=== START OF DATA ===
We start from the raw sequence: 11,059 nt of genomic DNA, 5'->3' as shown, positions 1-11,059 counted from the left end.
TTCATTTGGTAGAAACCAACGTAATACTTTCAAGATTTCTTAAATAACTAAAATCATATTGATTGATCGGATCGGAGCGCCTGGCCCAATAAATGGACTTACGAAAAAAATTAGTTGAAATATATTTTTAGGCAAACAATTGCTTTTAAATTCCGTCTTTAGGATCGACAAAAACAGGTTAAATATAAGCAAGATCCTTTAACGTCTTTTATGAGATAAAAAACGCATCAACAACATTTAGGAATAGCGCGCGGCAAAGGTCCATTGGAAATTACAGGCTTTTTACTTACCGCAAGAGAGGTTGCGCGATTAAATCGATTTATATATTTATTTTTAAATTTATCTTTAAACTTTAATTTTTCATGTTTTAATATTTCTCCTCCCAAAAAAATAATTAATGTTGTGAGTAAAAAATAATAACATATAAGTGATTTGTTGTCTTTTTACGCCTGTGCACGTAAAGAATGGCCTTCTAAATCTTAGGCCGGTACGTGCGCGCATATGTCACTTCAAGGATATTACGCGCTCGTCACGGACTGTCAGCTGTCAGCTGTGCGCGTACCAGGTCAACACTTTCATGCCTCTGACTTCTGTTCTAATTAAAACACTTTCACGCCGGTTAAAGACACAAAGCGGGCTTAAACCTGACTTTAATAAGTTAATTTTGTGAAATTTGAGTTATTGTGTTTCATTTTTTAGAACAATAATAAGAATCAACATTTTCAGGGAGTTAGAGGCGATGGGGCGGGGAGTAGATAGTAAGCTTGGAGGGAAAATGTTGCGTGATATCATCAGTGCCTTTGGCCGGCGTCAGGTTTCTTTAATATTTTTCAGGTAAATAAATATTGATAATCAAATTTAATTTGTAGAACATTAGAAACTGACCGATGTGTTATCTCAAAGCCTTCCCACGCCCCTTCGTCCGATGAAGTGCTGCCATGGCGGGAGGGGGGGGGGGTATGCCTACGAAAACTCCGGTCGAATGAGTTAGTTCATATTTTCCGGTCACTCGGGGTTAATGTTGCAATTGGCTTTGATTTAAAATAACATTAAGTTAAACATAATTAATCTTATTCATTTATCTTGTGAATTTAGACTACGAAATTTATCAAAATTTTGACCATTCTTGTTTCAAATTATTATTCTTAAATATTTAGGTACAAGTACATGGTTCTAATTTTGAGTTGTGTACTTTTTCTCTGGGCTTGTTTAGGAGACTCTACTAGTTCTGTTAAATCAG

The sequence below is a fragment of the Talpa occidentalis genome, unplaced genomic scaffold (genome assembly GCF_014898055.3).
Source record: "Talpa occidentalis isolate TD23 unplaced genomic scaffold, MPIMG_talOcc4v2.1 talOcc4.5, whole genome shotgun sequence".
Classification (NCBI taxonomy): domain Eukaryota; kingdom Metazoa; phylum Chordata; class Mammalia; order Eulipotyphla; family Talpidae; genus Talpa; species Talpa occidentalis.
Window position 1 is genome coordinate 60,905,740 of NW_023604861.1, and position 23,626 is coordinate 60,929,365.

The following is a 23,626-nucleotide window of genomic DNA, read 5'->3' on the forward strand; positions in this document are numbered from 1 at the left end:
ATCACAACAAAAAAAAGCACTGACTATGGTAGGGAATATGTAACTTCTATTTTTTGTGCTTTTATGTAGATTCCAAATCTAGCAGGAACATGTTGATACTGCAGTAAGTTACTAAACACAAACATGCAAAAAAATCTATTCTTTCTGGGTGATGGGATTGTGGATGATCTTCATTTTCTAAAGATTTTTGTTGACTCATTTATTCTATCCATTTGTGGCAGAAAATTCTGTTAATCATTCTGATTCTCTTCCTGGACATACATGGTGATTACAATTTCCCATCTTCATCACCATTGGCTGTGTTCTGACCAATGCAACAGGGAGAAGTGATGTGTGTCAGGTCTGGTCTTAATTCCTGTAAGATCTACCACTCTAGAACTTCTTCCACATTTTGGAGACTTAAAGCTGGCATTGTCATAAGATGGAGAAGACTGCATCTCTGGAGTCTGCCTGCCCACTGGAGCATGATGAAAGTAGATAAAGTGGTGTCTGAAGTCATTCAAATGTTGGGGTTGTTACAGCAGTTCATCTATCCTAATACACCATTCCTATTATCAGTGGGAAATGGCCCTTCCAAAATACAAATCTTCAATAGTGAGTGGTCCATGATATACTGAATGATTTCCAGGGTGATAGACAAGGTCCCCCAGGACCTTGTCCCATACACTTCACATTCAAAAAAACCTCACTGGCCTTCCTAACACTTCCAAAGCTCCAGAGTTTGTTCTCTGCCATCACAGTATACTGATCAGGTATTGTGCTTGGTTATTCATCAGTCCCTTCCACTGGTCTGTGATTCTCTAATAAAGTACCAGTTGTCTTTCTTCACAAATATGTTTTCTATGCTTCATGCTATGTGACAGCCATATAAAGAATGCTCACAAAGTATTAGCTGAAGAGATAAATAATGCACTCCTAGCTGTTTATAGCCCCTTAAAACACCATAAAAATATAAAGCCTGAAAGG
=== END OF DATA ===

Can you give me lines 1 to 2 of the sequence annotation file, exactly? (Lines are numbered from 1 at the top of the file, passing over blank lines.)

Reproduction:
We start from the raw sequence: 11,059 nt of genomic DNA, 5'->3' as shown, positions 1-11,059 counted from the left end.
TTCATTTGGTAGAAACCAACGTAATACTTTCAAGATTTCTTAAATAACTAAAATCATATTGATTGATCGGATCGGAGCGCCTGGCCCAATAAATGGACTTACGAAAAAAATTAGTTGAAATATATTTTTAGGCAAACAATTGCTTTTAAATTCCGTCTTTAGGATCGACAAAAACAGGTTAAATATAAGCAAGATCCTTTAACGTCTTTTATGAGATAAAAAACGCATCAACAACATTTAGGAATAGCGCGCGGCAAAGGTCCATTGGAAATTACAGGCTTTTTACTTACCGCAAGAGAGGTTGCGCGATTAAATCGATTTATATATTTATTTTTAAATTTATCTTTAAACTTTAATTTTTCATGTTTTAATATTTCTCCTCCCAAAAAAATAATTAATGTTGTGAGTAAAAAATAATAACATATAAGTGATTTGTTGTCTTTTTACGCCTGTGCACGTAAAGAATGGCCTTCTAAATCTTAGGCCGGTACGTGCGCGCATATGTCACTTCAAGGATATTACGCGCTCGTCACGGACTGTCAGCTGTCAGCTGTGCGCGTACCAGGTCAACACTTTCATGCCTCTGACTTCTGTTCTAATTAAAACACTTTCACGCCGGTTAAAGACACAAAGCGGGCTTAAACCTGACTTTAATAAGTTAATTTTGTGAAATTTGAGTTATTGTGTTTCATTTTTTAGAACAATAATAAGAATCAACATTTTCAGGGAGTTAGAGGCGATGGGGCGGGGAGTAGATAGTAAGCTTGGAGGGAAAATGTTGCGTGATATCATCAGTGCCTTTGGCCGGCGTCAGGTTTCTTTAATATTTTTCAGGTAAATAAATATTGATAATCAAATTTAATTTGTAGAACATTAGAAACTGACCGATGTGTTATCTCAAAGCCTTCCCACGCCCCTTCGTCCGATGAAGTGCTGCCATGGCGGGAGGGGGGGGGGGTATGCCTACGAAAACTCCGGTCGAATGAGTTAGTTCATATTTTCCGGTCACTCGGGGTTAATGTTGCAATTGGCTTTGATTTAAAATAACATTAAGTTAAACATAATTAATCTTATTCATTTATCTTGTGAATTTAGACTACGAAATTTATCAAAATTTTGACCATTCTTGTTTCAAATTATTATTCTTAAATATTTAGGTACAAGTACATGGTTCTAATTTTGAGTTGTGTACTTTTTCTCTGGGCTTGTTTAGGAGACTCTACTAGTTCTGTTAAATCAG